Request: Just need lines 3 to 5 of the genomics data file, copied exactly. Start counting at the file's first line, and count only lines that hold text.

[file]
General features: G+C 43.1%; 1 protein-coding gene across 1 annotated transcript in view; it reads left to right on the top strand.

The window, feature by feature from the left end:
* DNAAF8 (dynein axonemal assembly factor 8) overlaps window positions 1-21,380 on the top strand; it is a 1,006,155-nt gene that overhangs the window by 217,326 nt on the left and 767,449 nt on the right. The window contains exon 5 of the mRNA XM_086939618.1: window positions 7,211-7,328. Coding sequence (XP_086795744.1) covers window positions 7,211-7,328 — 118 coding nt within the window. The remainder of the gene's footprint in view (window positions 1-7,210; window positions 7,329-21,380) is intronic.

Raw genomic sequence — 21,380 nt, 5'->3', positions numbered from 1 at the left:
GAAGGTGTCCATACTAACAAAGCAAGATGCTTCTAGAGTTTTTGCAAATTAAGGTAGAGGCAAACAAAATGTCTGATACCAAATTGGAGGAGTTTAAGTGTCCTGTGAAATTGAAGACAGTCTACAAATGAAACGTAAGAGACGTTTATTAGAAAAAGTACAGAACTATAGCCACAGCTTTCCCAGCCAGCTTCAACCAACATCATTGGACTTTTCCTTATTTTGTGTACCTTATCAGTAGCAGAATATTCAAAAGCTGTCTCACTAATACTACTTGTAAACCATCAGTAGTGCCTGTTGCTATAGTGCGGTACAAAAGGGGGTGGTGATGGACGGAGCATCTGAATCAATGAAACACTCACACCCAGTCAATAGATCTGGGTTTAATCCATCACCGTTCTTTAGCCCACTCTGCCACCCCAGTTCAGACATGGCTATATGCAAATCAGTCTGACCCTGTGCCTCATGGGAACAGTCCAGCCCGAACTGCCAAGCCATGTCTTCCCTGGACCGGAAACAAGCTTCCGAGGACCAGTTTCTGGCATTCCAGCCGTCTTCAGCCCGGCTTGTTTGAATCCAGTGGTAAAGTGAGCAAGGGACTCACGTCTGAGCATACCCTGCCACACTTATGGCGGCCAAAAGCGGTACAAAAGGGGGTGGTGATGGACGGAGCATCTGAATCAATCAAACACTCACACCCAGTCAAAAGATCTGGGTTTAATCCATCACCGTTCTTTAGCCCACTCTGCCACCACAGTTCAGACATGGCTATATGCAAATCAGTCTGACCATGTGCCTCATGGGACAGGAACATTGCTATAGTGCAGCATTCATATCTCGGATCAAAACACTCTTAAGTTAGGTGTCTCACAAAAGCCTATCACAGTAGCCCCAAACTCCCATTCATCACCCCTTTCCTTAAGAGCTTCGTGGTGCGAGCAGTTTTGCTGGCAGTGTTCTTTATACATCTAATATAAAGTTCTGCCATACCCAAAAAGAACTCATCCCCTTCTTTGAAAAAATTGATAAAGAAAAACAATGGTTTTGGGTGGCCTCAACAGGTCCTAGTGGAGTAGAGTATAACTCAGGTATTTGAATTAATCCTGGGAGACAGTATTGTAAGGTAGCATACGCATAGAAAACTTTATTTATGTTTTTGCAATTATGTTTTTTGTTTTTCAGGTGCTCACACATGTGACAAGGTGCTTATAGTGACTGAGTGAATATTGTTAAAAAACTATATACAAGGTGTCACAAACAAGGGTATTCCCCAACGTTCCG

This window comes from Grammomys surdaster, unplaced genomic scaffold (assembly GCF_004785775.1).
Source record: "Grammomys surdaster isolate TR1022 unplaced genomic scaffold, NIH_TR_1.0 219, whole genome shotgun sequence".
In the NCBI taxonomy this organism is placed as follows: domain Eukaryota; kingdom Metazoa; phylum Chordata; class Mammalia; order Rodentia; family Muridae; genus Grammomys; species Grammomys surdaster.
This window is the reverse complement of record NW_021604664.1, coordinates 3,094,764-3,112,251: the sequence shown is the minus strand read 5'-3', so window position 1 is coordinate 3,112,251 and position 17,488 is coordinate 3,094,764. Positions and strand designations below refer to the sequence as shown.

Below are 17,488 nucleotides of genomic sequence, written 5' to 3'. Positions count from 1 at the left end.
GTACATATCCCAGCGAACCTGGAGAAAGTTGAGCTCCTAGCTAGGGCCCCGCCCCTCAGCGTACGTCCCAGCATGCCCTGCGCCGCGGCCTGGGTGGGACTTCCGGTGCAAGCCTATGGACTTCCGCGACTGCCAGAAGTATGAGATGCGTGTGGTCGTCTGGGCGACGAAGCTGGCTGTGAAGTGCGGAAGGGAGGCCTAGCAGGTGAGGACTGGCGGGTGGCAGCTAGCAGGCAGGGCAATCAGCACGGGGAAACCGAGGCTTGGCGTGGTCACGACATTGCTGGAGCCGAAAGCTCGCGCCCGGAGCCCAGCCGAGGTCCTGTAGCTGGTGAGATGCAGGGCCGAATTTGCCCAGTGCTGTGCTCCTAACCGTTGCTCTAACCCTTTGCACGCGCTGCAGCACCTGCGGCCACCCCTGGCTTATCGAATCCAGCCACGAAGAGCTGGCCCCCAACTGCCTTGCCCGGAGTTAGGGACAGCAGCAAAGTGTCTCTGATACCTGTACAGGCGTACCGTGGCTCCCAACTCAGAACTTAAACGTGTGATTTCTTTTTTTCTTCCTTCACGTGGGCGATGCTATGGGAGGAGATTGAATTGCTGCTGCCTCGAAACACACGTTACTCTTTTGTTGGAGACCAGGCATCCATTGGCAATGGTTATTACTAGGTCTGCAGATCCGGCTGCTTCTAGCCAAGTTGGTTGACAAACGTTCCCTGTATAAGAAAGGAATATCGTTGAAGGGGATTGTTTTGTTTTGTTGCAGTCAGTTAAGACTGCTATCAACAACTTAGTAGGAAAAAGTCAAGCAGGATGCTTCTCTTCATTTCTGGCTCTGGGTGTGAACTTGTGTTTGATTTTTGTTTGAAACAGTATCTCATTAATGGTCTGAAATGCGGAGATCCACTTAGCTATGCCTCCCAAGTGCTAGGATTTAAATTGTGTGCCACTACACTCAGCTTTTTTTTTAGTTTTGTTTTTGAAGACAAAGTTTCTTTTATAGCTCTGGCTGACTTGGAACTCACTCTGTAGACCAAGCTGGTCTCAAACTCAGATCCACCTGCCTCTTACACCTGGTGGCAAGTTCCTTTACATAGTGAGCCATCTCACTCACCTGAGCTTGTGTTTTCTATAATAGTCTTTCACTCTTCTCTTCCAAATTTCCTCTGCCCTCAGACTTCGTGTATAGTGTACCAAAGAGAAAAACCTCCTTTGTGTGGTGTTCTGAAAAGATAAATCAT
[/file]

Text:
* DNAAF8 (dynein axonemal assembly factor 8) overlaps window positions 1-21,380 on the top strand; it is a 1,006,155-nt gene that overhangs the window by 217,326 nt on the left and 767,449 nt on the right. The window contains exon 5 of the mRNA XM_086939618.1: window positions 7,211-7,328. Coding sequence (XP_086795744.1) covers window positions 7,211-7,328 — 118 coding nt within the window. The remainder of the gene's footprint in view (window positions 1-7,210; window positions 7,329-21,380) is intronic.

Raw genomic sequence — 21,380 nt, 5'->3', positions numbered from 1 at the left:
GAAGGTGTCCATACTAACAAAGCAAGATGCTTCTAGAGTTTTTGCAAATTAAGGTAGAGGCAAACAAAATGTCTGATACCAAATTGGAGGAGTTTAAGTGTCCTGTGAAATTGAAGACAGTCTACAAATGAAACGTAAGAGACGTTTATTAGAAAAAGTACAGAACTATAGCCACAGCTTTCCCAGCCAGCTTCAACCAACATCATTGGACTTTTCCTTATTTTGTGTACCTTATCAGTAGCAGAATATTCAAAAGCTGTCTCACTAATACTACTTGTAAACCATCAGTAGTGCCTGTTGCTATAGTGCGGTACAAAAGGGGGTGGTGATGGACGGAGCATCTGAATCAATGAAACACTCACACCCAGTCAATAGATCTGGGTTTAATCCATCACCGTTCTTTAGCCCACTCTGCCACCCCAGTTCAGACATGGCTATATGCAAATCAGTCTGACCCTGTGCCTCATGGGAACAGTCCAGCCCGAACTGCCAAGCCATGTCTTCCCTGGACCGGAAACAAGCTTCCGAGGACCAGTTTCTGGCATTCCAGCCGTCTTCAGCCCGGCTTGTTTGAATCCAGTGGTAAAGTGAGCAAGGGACTCACGTCTGAGCATACCCTGCCACACTTATGGCGGCCAAAAGCGGTACAAAAGGGGGTGGTGATGGACGGAGCATCTGAATCAATCAAACACTCACACCCAGTCAAAAGATCTGGGTTTAATCCATCACCGTTCTTTAGCCCACTCTGCCACCACAGTTCAGACATGGCTATATGCAAATCAGTCTGACCATGTGCCTCATGGGACAGGAACATTGCTATAGTGCAGCATTCATATCTCGGATCAAAACACTCTTAAGTTAGGTGTCTCACAAAAGCCTATCACAGTAGCCCCAAACTCCCATTCATCACCCCTTTCCTTAAGAGCTTCGTGGTGCGAGCAGTTTTGCTGGCAGTGTTCTTTATACATCTAATATAAAGTTCTGCCATACCCAAAAAGAACTCATCCCCTTCTTTGAAAAAATTGATAAAGAAAAACAATGGTTTTGGGTGGCCTCAACAGGTCCTAGTGGAGTAGAGTATAACTCAGGTATTTGAATTAATCCTGGGAGACAGTATTGTAAGGTAGCATACGCATAGAAAACTTTATTTATGTTTTTGCAATTATGTTTTTTGTTTTTCAGGTGCTCACACATGTGACAAGGTGCTTATAGTGACTGAGTGAATATTGTTAAAAAACTATATACAAGGTGTCACAAACAAGGGTATTCCCCAACGTTCCG